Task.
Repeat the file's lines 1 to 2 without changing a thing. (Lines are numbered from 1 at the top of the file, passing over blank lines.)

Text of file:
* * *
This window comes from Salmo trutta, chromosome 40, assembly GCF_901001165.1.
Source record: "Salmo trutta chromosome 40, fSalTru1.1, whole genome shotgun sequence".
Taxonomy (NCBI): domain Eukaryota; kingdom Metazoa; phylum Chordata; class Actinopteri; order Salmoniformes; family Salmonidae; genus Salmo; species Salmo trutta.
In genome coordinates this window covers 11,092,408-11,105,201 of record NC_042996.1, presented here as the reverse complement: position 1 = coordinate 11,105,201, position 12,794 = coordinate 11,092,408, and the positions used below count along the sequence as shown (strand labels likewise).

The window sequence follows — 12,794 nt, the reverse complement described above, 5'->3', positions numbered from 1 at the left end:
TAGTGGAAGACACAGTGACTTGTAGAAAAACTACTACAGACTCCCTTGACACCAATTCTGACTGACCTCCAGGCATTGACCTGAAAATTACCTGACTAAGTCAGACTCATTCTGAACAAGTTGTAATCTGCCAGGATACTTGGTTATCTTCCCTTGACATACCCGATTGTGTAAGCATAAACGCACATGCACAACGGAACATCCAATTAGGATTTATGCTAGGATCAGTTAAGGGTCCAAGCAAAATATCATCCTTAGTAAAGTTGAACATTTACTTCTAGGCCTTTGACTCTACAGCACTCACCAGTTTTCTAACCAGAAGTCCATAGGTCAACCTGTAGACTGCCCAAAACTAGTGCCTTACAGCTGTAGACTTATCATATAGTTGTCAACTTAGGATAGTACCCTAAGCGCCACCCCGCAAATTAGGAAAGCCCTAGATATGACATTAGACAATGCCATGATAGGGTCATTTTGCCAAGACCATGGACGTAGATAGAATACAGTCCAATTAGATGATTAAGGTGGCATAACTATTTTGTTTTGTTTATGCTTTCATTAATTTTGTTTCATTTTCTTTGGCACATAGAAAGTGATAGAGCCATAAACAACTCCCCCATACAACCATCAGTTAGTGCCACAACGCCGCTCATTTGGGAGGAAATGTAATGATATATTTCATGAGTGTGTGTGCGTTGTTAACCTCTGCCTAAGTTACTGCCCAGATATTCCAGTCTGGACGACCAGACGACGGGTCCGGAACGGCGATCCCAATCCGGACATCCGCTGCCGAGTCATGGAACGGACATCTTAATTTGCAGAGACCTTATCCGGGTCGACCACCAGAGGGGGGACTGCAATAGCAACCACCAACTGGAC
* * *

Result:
This window comes from Salmo trutta, chromosome 40, assembly GCF_901001165.1.
Source record: "Salmo trutta chromosome 40, fSalTru1.1, whole genome shotgun sequence".